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Scattered Showers Expected Across The State...Highest Coverage in the afternoon/early evening hours...Some Storms May Be Strong To Severe With Frequent Lightning, Gusty Winds, And Heavy Downpours...Moderate to High Risk for Rip Currents at Panhandle and Atlantic Coast Beaches...Heat Indices Between 100 And 105 Across North And South Florida...99L Will Continue To Be Monitored...Updated 9:45 AM EDT Monday
High pressure over the state will allow for a typical summer-time weather pattern to continue across the state. Easterly winds will create more numerous showers and storms along the spine of the state and westward during the late afternoon hours. Rain chances are forecast at 20% to 60% across North Florida, with the greatest chances located in the Suwannee River Valley. Along the Peninsula, rain chances increase from east to west with the east coast at 20% to 30% and the west coast at a 40% and 60% chance for rain. While no severe weather is anticipated frequent lightning, gusty winds, and heavy downpours are a possibility in some of the strongest storms today.
Temperatures will be warm and humid this afternoon, rising into the low to mid 90s. In addition, heat indices will creep above the 100 degree mark for most of the state during the early afternoon hours. If you are planning on being outside for an extended amount of time it is recommended that you hydrate properly and take frequent breaks inside to limit your chances of overheating or experiencing heat exhaustion during the hottest part of the day.
Lingering ocean swells and onshore winds will create a moderate risk of rip currents across Atlantic coast Beaches today. A moderate risk of rip currents is also expected along the Panhandle coast between Escambia and Franklin counties, with a general low risk of rip currents for the remainder of the Gulf Coast. However, rip currents may still form near piers and jetties and also during outgoing tidal cycles on low risk days. Thus residents are encouraged to always check beach flags before entering the water. For more information about rip current safety, click here.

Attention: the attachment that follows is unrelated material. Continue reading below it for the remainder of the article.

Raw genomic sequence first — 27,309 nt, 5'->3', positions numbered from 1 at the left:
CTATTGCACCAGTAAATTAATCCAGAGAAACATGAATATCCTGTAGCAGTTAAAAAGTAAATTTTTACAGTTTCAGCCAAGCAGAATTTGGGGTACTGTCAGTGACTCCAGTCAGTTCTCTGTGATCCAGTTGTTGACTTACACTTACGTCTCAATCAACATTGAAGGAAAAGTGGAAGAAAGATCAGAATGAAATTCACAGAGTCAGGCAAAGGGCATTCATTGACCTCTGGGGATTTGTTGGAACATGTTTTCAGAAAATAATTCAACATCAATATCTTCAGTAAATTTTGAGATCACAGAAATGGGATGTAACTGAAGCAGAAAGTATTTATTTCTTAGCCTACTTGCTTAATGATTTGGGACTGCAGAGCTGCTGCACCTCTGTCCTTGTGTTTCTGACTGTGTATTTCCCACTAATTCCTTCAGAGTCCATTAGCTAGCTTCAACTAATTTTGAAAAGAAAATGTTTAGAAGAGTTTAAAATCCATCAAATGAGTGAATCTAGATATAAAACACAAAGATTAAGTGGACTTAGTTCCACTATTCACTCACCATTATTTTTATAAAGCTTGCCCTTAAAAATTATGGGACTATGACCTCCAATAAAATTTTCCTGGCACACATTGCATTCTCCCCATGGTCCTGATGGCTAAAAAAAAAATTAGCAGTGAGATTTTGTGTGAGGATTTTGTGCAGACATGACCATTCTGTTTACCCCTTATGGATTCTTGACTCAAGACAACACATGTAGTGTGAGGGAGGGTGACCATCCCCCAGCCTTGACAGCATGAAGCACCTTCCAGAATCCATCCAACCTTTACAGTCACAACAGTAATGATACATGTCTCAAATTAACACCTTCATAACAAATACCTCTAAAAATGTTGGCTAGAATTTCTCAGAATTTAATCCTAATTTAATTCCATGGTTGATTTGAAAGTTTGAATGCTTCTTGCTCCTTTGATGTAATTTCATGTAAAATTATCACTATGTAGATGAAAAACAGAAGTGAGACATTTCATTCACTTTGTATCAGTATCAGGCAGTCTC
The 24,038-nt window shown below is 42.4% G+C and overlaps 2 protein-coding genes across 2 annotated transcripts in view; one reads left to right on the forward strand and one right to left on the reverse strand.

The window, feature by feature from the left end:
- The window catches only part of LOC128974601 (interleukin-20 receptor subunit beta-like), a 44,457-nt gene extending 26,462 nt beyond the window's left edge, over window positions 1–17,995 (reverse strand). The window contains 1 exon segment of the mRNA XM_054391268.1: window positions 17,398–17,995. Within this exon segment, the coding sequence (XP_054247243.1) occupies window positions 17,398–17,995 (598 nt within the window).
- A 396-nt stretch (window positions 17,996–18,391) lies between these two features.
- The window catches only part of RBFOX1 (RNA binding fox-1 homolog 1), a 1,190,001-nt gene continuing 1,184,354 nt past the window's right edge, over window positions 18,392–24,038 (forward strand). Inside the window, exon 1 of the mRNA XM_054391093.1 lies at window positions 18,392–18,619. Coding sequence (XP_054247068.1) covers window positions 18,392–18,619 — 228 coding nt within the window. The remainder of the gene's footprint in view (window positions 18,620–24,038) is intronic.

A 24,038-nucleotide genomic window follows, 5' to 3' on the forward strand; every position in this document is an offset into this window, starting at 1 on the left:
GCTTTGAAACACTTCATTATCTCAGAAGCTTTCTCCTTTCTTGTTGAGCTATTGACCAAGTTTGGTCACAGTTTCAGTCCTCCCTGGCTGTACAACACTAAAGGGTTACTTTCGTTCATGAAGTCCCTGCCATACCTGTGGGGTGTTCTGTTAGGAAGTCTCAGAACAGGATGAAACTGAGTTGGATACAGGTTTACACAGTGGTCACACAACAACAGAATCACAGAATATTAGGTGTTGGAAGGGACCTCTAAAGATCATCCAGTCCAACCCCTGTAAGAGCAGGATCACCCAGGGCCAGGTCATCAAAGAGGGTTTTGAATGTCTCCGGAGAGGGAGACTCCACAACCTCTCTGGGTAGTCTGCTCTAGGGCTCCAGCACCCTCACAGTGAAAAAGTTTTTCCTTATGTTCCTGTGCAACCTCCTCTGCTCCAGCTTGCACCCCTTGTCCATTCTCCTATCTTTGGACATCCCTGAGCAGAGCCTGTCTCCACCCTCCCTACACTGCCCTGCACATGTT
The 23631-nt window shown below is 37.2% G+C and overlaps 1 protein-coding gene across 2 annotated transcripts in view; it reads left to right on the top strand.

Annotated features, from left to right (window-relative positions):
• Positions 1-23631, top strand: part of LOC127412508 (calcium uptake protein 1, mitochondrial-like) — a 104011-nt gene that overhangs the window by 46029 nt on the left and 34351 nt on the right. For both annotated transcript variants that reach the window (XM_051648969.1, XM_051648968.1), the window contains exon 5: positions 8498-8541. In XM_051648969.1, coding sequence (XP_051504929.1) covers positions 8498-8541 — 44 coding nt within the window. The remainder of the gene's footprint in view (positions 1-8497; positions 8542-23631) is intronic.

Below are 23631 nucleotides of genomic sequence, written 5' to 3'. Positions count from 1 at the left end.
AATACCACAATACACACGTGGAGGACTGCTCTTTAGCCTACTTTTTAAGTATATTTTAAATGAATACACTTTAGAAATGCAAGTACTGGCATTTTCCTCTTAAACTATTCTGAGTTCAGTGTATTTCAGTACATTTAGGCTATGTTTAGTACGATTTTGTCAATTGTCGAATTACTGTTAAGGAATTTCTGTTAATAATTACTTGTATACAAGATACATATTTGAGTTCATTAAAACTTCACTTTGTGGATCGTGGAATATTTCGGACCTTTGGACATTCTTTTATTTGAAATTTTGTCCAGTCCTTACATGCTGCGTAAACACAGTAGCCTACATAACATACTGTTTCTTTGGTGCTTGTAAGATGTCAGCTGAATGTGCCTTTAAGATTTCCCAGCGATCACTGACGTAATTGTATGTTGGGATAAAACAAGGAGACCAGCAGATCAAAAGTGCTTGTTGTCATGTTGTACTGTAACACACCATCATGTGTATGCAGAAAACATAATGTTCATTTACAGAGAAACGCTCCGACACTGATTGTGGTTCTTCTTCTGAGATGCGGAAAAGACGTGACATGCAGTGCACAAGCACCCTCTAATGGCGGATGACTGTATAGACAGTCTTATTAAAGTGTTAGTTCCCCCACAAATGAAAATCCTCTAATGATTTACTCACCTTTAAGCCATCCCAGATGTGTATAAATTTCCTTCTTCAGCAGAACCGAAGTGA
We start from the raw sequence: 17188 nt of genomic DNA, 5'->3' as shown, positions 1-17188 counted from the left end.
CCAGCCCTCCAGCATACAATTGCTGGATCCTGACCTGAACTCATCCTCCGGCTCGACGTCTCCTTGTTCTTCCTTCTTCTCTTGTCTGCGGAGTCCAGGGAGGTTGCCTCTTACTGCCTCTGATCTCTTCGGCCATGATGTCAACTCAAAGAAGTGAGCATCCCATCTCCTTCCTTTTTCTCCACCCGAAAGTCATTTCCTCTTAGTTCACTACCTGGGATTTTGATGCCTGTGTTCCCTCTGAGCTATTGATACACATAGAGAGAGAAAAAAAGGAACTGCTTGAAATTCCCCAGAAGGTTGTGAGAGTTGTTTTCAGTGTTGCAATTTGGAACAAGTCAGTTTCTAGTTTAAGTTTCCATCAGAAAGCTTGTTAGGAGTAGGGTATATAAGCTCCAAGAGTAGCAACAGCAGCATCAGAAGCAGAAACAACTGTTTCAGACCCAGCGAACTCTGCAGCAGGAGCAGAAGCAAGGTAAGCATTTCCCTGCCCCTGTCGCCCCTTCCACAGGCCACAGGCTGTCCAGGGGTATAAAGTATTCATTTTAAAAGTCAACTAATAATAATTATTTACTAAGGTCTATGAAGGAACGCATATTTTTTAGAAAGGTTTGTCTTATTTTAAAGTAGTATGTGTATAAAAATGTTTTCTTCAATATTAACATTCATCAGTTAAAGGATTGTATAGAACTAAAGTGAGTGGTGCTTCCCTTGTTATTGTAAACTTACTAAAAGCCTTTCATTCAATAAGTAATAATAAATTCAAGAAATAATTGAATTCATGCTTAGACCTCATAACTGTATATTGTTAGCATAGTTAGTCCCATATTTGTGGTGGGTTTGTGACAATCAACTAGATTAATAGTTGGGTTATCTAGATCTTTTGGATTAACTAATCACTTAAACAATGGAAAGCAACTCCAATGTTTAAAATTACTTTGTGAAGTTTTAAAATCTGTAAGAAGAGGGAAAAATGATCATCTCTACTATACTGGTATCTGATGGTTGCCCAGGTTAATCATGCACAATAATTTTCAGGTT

A low pressure system located in the Bay of Campeche, designated as invest 99L, will continue to travel west-northwest throughout today and tomorrow across the southwestern Gulf of Mexico. Favorable atmospheric conditions and warm waters will create an environment conducive for further development before the low pressure system moves ashore in Mexico by mid-week. Thus the system has a 70% (high) chance for development in the next 5 days. An Air force Hurricane Hunter Aircraft will likely fly into 99L to investigate the system this afternoon. The next name on the Atlantic hurricane season list of names is Dolly. For the latest information, click here.
National Weather Service